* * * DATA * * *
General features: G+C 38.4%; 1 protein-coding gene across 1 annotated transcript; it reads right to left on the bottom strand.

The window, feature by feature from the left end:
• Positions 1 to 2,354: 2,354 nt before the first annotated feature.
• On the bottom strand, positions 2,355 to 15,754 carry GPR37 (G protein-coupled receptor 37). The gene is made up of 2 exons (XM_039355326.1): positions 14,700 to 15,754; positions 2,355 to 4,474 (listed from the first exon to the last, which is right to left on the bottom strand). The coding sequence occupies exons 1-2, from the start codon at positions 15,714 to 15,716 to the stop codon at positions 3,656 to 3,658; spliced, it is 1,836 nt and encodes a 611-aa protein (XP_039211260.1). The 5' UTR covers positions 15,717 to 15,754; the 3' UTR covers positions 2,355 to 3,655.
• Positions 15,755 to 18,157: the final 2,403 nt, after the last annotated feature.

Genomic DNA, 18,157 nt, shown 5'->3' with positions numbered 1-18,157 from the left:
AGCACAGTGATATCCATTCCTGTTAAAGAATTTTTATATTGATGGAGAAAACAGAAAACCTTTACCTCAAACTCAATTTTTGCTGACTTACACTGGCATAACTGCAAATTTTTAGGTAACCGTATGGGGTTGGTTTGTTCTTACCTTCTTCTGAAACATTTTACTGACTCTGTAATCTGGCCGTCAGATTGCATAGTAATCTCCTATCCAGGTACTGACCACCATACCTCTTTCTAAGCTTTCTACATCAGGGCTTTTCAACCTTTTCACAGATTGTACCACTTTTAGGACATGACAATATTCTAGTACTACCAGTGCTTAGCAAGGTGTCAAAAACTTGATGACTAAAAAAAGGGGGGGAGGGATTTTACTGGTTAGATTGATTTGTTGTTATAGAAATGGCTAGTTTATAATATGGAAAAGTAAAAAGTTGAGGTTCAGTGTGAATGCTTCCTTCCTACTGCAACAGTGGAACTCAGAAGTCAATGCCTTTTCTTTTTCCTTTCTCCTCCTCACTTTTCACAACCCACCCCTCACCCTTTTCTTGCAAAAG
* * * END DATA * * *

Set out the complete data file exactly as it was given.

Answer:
General features: G+C 38.4%; 1 protein-coding gene across 1 annotated transcript; it reads right to left on the bottom strand.

The window, feature by feature from the left end:
• Positions 1 to 2,354: 2,354 nt before the first annotated feature.
• On the bottom strand, positions 2,355 to 15,754 carry GPR37 (G protein-coupled receptor 37). The gene is made up of 2 exons (XM_039355326.1): positions 14,700 to 15,754; positions 2,355 to 4,474 (listed from the first exon to the last, which is right to left on the bottom strand). The coding sequence occupies exons 1-2, from the start codon at positions 15,714 to 15,716 to the stop codon at positions 3,656 to 3,658; spliced, it is 1,836 nt and encodes a 611-aa protein (XP_039211260.1). The 5' UTR covers positions 15,717 to 15,754; the 3' UTR covers positions 2,355 to 3,655.
• Positions 15,755 to 18,157: the final 2,403 nt, after the last annotated feature.

Genomic DNA, 18,157 nt, shown 5'->3' with positions numbered 1-18,157 from the left:
AGCACAGTGATATCCATTCCTGTTAAAGAATTTTTATATTGATGGAGAAAACAGAAAACCTTTACCTCAAACTCAATTTTTGCTGACTTACACTGGCATAACTGCAAATTTTTAGGTAACCGTATGGGGTTGGTTTGTTCTTACCTTCTTCTGAAACATTTTACTGACTCTGTAATCTGGCCGTCAGATTGCATAGTAATCTCCTATCCAGGTACTGACCACCATACCTCTTTCTAAGCTTTCTACATCAGGGCTTTTCAACCTTTTCACAGATTGTACCACTTTTAGGACATGACAATATTCTAGTACTACCAGTGCTTAGCAAGGTGTCAAAAACTTGATGACTAAAAAAAGGGGGGGAGGGATTTTACTGGTTAGATTGATTTGTTGTTATAGAAATGGCTAGTTTATAATATGGAAAAGTAAAAAGTTGAGGTTCAGTGTGAATGCTTCCTTCCTACTGCAACAGTGGAACTCAGAAGTCAATGCCTTTTCTTTTTCCTTTCTCCTCCTCACTTTTCACAACCCACCCCTCACCCTTTTCTTGCAAAAG